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Genetic sequencing reveals chimps and humans 'so near, and yet so far'

An international team of scientists has sequenced the genetic code of the chimpanzee, our closest living relative, and compared it with the human genome. The comparison shows that the DNA sequence of the two species is 99 percent identical. The chimpanzee is the first primate ...

An international team of scientists has sequenced the genetic code of the chimpanzee, our closest living relative, and compared it with the human genome. The comparison shows that the DNA sequence of the two species is 99 percent identical. The chimpanzee is the first primate genome to be sequenced. Future research will focus on the significance of the differences in an attempt to unveil what makes humans human, and therefore different from other animals. The study was undertaken by an international group called the Chimpanzee Sequencing and Analysis Consortium, made up of 67 scientists at 23 research institutions in the US, Germany, Italy, Israel and Spain, and the results were published in the Nature journal. The work provides a catalogue of the genetic differences that have arisen since humans and chimpanzees diverged from a common ancestor some six million years ago. These data, and all future data from the consortium, are being placed in the public domain, meaning that scientists worldwide can contribute to this work. More than a century ago Darwin and Huxley suggested that humans share recent common ancestors with the African great apes. This prediction was confirmed by modern molecular studies that refined the relationships, showing that the common chimpanzee (Pan troglodytes) and bonobo (Pan paniscus or pygmy chimpanzee) are the closest living evolutionary relatives of humans. Chimpanzees are thus especially suited to teach us about ourselves, not only in terms of their similarities to humans, but also on the differences that translate into our specifically human features, including habitual bipedality, tool use, a greatly enlarged brain and complex language. Important similarities and differences have also been noted for the incidence and severity of several major human diseases. Comparing the human and chimpanzee genomes can help to reveal the molecular basis for these traits as well as the evolutionary forces that have shaped species, including underlying mutational processes and selective constraints. The consortium found that the chimpanzee and human genomes are 'strikingly similar and encode very similar proteins.' The study shows that we differ by only 1.2 percent in terms of the genes that code for the proteins which build and maintain our bodies. This difference rises to about 4 percent when DNA insertions and deletions, or non-coding DNA, are taken into account. The researchers explain that humans and chimpanzees have accumulated more potentially deleterious mutations in their genomes over the course of evolution than have mice, rats and other rodents. While such mutations can cause diseases, eroding the overall fitness of a species, the researchers believe they may have also been at the origin of the adaptability of primates to rapid environmental changes and enabled them to achieve unique evolutionary adaptations. Over the next few years, this comparison will allow us to learn more about the way the human genome has evolved, and gain a better understanding as to why humans get cancers and other diseases that chimpanzees very rarely suffer.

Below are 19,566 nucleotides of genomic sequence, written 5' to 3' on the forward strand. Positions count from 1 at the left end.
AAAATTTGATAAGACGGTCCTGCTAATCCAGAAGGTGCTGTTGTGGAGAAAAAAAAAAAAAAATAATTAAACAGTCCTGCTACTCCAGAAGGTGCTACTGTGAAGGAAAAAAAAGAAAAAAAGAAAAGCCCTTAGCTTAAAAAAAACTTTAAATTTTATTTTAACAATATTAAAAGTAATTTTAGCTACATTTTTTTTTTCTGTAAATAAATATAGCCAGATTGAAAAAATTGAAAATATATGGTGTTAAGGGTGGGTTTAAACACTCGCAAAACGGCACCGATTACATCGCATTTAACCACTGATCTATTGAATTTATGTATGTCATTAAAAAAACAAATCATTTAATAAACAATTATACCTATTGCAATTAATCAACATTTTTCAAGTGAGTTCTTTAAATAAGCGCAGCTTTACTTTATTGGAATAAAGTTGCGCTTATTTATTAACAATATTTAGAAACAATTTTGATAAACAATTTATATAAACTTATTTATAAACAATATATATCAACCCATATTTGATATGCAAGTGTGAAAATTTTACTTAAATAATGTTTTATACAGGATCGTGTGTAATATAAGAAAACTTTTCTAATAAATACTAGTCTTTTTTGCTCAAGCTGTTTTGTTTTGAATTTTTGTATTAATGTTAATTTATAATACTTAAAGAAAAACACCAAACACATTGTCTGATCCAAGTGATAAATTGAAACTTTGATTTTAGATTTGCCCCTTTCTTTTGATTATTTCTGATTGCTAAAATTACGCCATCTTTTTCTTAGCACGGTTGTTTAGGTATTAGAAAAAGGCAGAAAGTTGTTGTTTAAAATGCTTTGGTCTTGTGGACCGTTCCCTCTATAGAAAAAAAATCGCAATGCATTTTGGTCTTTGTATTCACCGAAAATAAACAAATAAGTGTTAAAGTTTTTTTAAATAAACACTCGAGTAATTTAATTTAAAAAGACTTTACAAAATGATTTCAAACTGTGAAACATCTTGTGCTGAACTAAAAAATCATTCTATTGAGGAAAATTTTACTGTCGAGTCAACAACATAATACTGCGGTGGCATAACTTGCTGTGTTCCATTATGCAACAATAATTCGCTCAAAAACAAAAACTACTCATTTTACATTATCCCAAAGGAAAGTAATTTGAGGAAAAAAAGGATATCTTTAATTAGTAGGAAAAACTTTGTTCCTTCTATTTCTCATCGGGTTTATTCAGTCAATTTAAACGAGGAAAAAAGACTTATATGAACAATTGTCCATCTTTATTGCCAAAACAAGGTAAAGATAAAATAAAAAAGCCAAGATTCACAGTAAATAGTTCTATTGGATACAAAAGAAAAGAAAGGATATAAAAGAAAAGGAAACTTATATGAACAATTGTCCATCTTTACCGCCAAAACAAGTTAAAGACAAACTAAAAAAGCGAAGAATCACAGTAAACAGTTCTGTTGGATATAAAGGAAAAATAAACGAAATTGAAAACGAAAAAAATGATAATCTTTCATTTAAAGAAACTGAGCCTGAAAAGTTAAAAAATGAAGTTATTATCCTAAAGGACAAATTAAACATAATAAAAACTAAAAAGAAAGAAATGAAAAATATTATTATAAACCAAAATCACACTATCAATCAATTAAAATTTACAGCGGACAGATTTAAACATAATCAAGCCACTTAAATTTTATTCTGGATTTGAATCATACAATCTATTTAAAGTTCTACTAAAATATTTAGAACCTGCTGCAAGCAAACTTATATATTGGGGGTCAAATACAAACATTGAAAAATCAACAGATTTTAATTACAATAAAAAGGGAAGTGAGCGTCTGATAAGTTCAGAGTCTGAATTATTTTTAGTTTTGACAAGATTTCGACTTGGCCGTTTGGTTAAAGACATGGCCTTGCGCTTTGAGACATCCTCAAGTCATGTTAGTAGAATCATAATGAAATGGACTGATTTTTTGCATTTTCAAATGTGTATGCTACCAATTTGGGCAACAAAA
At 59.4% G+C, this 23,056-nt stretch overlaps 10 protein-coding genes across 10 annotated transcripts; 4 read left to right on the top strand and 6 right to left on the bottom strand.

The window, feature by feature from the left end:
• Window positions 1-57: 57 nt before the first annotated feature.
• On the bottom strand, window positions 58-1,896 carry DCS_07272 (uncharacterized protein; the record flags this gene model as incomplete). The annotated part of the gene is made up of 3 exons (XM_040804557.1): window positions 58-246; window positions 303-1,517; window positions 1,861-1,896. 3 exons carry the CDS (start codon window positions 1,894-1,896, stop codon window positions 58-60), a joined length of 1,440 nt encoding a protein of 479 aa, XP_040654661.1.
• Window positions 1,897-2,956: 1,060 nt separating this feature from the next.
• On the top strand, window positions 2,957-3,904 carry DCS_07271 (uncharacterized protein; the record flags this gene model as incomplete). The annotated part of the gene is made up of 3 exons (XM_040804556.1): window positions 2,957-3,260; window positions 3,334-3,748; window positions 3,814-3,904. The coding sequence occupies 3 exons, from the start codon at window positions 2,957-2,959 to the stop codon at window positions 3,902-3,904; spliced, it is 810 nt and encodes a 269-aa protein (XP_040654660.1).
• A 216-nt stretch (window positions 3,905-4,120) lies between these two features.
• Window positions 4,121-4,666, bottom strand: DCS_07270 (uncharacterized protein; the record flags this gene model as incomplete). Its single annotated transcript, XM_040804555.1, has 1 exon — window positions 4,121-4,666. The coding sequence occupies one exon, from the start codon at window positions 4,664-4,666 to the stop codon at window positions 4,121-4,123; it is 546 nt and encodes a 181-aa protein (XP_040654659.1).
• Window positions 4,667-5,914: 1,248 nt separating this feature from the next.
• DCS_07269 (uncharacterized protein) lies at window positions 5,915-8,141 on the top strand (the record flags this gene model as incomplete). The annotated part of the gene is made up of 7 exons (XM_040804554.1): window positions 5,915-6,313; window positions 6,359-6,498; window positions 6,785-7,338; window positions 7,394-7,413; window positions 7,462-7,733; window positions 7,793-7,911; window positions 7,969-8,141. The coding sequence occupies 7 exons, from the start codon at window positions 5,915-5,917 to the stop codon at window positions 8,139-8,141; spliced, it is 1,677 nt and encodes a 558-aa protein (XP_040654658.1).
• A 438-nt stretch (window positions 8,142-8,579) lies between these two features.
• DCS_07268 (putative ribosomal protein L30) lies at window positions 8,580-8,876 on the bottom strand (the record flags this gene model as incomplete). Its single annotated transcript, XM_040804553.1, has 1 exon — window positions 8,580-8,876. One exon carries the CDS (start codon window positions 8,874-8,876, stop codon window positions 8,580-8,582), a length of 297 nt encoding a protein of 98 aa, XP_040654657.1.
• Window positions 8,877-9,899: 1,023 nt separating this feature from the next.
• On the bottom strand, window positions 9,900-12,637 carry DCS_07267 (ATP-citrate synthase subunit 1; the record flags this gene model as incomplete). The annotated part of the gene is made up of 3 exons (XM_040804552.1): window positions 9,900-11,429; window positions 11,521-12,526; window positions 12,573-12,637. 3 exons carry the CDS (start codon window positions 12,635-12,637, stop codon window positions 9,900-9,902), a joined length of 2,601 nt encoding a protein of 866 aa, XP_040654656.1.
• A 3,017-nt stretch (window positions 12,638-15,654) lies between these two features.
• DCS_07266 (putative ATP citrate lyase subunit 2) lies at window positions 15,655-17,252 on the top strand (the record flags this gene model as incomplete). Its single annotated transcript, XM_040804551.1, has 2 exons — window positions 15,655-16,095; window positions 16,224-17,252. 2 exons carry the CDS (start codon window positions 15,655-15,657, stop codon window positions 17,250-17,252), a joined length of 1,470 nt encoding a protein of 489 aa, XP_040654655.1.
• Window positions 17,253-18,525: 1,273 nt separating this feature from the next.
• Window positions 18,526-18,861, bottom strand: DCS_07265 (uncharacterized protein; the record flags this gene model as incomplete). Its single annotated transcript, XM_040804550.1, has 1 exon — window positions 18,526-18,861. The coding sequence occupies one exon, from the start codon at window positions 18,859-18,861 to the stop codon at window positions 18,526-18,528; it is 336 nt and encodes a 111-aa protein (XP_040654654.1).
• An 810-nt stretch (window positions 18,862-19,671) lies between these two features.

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Germany, Spain, Israel, Italy, United States